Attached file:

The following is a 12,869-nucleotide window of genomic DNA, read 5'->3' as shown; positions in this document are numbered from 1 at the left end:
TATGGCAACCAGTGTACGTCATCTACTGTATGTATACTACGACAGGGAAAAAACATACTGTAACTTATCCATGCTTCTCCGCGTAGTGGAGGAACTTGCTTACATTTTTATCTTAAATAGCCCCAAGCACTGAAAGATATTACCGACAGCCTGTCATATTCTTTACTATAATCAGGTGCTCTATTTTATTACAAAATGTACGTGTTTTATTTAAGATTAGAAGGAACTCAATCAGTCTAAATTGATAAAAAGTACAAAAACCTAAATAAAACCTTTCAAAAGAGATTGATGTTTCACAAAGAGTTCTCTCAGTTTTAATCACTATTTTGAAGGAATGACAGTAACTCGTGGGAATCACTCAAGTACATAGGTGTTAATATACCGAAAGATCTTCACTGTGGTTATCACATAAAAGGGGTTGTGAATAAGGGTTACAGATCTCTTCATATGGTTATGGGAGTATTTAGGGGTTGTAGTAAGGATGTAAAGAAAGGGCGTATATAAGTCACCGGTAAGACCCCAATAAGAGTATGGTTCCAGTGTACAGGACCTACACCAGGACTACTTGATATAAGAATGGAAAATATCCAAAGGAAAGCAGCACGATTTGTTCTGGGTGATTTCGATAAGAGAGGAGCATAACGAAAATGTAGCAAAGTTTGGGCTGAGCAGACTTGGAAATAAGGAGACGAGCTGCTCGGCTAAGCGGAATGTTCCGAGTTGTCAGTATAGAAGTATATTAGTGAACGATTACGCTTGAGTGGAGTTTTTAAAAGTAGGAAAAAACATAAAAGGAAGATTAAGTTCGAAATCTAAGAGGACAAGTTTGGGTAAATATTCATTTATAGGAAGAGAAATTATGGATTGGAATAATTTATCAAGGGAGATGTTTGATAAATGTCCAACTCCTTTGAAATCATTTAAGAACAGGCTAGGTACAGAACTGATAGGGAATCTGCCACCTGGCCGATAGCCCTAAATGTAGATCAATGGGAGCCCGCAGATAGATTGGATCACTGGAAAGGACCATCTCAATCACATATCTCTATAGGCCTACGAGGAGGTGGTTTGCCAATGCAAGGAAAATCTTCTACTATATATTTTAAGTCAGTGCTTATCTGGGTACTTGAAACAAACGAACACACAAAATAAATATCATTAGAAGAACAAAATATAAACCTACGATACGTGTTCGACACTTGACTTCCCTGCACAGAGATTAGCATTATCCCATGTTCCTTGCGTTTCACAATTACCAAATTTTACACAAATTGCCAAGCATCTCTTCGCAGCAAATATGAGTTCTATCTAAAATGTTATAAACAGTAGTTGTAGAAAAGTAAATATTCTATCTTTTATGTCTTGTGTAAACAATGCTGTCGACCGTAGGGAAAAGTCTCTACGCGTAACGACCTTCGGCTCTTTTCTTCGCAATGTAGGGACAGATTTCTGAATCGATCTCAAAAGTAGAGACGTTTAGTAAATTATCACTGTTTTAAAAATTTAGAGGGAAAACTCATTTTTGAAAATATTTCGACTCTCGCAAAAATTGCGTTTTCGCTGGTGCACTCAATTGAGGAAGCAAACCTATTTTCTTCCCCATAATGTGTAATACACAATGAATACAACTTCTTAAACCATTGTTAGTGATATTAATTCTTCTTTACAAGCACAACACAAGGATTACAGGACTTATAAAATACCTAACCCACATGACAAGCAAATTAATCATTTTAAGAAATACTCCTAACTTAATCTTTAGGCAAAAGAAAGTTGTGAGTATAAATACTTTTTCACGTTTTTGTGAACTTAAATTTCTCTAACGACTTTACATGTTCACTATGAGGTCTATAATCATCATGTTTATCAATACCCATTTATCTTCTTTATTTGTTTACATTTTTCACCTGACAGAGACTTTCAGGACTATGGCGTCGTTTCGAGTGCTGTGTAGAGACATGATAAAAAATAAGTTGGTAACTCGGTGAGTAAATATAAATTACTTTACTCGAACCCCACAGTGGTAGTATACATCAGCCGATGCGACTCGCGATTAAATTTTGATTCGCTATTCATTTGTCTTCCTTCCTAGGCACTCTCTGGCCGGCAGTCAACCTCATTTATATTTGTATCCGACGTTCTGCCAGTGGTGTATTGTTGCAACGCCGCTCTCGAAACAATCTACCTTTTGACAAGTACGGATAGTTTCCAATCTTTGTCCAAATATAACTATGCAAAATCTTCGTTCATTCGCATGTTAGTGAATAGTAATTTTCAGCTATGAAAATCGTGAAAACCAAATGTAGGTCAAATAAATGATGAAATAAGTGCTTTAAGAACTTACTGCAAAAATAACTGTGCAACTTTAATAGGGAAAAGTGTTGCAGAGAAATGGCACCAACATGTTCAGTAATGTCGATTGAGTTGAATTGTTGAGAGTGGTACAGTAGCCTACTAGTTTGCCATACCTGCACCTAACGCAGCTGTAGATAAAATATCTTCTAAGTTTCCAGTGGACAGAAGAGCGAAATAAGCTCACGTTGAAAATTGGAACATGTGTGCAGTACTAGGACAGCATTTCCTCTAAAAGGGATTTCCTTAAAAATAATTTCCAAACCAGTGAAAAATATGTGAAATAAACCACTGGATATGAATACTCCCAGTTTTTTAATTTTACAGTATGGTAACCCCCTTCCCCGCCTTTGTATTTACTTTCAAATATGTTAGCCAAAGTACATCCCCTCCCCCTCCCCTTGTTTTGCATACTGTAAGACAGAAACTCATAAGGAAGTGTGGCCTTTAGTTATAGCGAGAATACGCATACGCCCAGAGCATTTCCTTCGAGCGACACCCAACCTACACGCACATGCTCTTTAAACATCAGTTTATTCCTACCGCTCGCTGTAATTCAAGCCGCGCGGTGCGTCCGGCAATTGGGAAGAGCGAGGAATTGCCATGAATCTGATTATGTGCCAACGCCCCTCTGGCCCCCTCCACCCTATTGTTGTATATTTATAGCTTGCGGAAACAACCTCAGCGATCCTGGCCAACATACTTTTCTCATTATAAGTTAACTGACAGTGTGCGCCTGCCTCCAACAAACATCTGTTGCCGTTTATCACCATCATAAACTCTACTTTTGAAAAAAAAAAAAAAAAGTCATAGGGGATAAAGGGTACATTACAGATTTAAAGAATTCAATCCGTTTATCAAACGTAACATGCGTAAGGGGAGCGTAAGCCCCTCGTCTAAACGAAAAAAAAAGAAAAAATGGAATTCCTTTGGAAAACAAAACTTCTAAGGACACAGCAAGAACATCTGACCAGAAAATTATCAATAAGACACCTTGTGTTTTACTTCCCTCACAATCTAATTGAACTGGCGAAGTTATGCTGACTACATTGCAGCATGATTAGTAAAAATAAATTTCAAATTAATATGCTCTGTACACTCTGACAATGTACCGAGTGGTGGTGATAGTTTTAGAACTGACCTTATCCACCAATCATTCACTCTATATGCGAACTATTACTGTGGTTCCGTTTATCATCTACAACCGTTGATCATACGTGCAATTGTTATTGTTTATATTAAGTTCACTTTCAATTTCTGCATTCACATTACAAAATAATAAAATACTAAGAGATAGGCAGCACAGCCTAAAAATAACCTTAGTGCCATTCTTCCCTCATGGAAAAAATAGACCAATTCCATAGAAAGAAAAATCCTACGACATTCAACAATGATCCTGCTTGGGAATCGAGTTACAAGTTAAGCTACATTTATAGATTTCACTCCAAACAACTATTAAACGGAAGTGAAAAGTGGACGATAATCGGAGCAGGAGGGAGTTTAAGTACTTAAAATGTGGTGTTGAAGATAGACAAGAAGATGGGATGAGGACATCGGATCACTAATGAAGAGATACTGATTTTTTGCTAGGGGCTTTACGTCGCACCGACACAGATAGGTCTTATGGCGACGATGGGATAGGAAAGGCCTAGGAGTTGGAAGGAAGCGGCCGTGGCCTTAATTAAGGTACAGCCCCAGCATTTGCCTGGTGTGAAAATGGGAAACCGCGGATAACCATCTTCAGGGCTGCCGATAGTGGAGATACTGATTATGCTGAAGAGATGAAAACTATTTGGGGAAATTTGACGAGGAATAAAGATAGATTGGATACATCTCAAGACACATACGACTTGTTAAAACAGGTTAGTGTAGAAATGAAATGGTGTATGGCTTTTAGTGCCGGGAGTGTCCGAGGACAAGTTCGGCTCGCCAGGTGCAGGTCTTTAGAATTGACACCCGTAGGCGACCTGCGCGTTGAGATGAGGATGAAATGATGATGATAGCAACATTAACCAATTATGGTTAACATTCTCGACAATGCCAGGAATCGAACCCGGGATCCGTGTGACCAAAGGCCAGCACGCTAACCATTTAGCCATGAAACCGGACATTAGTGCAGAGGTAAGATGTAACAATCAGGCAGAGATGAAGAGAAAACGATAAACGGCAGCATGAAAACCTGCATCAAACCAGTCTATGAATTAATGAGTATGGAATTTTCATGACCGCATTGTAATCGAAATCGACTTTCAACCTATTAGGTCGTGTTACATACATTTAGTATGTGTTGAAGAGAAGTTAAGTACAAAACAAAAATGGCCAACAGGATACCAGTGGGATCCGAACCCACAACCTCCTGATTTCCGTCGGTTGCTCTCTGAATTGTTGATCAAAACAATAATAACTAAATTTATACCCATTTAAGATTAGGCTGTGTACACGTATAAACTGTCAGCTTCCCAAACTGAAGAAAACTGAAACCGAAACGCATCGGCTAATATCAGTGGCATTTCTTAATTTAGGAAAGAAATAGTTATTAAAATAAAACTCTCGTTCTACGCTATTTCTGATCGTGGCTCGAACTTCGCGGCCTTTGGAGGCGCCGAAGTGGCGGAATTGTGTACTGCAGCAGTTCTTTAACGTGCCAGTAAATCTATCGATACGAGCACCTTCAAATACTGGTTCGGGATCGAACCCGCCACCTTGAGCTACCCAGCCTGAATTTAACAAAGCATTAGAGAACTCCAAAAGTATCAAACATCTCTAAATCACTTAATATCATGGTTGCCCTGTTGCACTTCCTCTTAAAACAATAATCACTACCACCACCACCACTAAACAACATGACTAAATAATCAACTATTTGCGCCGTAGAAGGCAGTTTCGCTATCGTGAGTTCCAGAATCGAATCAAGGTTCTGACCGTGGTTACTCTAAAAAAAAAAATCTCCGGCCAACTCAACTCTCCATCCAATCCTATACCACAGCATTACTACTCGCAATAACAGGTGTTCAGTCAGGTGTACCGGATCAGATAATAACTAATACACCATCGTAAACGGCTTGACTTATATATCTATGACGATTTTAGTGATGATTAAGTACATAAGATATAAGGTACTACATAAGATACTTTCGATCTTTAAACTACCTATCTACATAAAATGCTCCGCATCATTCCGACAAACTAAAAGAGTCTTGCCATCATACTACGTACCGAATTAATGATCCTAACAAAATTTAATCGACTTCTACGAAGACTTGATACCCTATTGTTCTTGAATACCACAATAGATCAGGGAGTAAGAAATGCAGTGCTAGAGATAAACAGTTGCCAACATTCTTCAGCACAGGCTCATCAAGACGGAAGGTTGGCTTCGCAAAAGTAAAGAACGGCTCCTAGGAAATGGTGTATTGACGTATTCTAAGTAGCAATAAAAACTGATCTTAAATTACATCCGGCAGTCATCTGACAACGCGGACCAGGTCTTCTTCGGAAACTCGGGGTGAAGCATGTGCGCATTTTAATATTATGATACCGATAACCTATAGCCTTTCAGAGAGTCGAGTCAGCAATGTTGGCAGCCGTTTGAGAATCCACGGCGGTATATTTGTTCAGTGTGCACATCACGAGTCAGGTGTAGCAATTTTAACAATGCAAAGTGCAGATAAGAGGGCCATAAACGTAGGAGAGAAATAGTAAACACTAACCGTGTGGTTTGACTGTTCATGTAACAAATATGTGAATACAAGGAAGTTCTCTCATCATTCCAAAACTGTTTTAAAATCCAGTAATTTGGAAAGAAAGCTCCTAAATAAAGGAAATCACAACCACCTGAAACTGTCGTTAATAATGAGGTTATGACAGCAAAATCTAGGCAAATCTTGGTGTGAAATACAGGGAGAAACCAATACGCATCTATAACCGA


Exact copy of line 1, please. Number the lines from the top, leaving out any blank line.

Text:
The following is a 12,869-nucleotide window of genomic DNA, read 5'->3' as shown; positions in this document are numbered from 1 at the left end: